Challenges and opportunities
The COVID-19 pandemic will have lasting effects on PH residents in LAC. Moreover, due to pervasive social inequalities and systematic discrimination, the reach and uptake of COVID-19 vaccines might be limited among these individuals. We encourage high-income countries (where most vaccines are produced) and LAC governments to mobilize resources for vaccines and prioritize this population. Additionally, due to the profound disruptions of the mental health system, it may take years until outpatient and other inpatient services, such as wards in general hospitals and daycare hospitals, will be fully functional again. Many people may end up in PHs due to a lack of a better alternative.
However, this disadvantageous scenario may offer a unique opportunity, as seen in previous natural disasters and emergencies , to reorganize mental health systems in LAC, by developing an integrated network of health and social services that is able to effectively and sustainably replace traditional psychiatric hospitals . As seen in several LAC settings, the care of patients requiring short- and mid-long admissions can be successfully provided by other mental health facilities, especially psychiatric units in general hospitals and halfway homes for those who do not have available caretakers. Therefore, the existence of PHs is as this point unwarranted. Moreover, the reforms to PHs should have taken place decades ago, but now, considering how vulnerable the PH population is to COVID-19 pandemic, and no doubt future pandemics, implementing these reforms is imperative and a matter of human rights. While we acknowledge that several governments and agencies from LAC have started to recognize the disadvantageous PH residents' situation and have recommended several of the aforementioned short-term measures, we firmly believe that more should be done for those living in PH.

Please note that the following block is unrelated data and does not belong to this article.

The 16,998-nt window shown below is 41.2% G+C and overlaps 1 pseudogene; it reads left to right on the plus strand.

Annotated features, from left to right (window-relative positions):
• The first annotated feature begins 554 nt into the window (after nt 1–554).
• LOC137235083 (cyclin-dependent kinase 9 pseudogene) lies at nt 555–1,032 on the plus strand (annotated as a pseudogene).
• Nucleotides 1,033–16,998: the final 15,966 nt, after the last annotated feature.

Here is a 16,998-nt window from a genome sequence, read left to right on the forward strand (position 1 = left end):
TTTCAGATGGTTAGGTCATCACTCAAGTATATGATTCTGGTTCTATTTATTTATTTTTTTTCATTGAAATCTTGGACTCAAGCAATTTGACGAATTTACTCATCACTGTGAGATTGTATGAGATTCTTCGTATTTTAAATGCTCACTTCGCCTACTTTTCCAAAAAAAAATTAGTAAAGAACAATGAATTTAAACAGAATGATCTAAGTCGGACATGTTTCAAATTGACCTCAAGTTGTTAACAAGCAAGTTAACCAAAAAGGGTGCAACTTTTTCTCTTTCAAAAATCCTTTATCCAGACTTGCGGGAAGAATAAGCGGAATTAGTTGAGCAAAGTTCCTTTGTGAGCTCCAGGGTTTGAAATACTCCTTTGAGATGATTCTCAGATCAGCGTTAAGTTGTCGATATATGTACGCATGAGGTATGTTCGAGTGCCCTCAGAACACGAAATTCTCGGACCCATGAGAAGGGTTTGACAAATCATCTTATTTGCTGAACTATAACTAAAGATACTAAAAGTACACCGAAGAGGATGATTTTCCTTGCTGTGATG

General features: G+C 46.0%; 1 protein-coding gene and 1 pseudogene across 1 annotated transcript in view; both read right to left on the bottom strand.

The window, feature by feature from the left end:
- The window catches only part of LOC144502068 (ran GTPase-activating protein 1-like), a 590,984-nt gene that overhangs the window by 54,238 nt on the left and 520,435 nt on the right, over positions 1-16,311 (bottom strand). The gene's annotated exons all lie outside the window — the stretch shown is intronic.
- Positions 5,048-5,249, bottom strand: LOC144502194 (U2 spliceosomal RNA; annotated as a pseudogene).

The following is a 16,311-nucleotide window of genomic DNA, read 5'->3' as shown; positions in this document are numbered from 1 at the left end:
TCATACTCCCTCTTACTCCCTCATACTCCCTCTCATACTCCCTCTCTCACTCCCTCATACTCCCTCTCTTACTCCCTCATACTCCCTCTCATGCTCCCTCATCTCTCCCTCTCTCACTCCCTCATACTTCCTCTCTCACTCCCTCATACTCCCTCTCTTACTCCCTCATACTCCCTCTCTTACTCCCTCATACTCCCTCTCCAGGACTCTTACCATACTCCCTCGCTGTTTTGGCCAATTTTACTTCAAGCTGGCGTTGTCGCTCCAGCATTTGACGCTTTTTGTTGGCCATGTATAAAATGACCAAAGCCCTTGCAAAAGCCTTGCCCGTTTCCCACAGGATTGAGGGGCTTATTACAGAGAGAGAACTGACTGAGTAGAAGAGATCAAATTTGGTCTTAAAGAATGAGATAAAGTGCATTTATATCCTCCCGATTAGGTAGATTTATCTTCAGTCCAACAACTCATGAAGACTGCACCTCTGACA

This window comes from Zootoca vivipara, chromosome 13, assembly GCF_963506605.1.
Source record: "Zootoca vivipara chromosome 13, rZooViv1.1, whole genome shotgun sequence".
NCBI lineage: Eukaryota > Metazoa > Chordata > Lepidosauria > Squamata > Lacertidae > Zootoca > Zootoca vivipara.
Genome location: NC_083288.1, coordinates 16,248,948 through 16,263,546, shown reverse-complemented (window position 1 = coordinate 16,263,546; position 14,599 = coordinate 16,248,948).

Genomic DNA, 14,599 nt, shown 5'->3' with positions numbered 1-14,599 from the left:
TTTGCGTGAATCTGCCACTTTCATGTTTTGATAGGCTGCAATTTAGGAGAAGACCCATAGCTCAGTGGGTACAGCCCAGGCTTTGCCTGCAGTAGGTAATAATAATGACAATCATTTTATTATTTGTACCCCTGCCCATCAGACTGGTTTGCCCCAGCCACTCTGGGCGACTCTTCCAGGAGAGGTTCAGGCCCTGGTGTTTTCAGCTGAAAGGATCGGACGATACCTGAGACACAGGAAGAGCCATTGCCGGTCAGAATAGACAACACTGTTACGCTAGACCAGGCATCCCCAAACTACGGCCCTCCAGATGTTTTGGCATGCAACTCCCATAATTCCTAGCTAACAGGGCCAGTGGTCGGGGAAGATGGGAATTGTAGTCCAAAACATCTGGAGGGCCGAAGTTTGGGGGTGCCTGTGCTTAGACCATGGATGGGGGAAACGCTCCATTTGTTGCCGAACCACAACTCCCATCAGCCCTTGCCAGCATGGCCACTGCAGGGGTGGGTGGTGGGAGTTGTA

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The authors alone are responsible for the views expressed in this article and they do not necessarily represent the views, decisions or policies of the institutions with which they are affiliated.
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Mascayano, F., Alvarado, R., Martínez-Viciana, C. et al. 30 years from the Caracas Declaration: the situation of psychiatric hospitals in Latin America and the Caribbean prior, during and after the COVID-19 pandemic. Soc Psychiatry Psychiatr Epidemiol 56, 1325–1327 (2021). https://doi.org/10.1007/s00127-021-02100-1